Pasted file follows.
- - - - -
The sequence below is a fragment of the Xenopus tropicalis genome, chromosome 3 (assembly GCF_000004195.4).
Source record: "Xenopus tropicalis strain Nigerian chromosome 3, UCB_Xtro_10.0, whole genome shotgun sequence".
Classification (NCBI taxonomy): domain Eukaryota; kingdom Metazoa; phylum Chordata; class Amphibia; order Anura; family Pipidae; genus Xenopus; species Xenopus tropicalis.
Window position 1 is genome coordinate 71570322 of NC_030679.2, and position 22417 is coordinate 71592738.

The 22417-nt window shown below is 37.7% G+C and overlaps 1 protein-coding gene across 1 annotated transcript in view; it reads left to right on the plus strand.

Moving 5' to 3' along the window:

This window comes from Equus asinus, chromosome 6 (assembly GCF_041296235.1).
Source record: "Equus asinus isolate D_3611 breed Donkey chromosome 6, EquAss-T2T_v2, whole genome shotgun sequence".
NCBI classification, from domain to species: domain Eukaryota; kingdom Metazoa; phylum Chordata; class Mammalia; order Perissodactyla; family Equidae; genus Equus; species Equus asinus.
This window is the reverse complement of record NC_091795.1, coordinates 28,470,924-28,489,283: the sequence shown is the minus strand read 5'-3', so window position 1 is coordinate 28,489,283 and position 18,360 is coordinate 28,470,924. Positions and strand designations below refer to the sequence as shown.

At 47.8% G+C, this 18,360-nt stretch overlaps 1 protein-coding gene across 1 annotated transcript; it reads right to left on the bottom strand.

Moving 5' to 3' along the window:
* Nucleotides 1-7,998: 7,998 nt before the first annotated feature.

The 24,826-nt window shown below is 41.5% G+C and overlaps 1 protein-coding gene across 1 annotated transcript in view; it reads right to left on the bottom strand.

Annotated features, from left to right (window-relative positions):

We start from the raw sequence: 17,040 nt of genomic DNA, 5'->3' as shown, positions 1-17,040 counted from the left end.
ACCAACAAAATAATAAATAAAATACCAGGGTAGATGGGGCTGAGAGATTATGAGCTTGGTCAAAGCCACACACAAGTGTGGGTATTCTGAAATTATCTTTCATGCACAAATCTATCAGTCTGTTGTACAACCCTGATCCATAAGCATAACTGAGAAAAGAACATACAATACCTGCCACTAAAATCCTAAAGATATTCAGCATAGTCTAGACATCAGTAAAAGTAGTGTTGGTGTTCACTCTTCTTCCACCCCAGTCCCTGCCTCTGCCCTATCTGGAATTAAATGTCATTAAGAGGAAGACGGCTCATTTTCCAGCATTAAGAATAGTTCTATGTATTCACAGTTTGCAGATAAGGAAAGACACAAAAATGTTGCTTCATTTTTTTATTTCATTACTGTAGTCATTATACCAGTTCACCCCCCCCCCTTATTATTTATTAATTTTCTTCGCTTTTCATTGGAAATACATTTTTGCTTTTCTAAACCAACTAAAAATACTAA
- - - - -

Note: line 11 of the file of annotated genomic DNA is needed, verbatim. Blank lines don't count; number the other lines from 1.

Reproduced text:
At 47.8% G+C, this 18,360-nt stretch overlaps 1 protein-coding gene across 1 annotated transcript; it reads right to left on the bottom strand.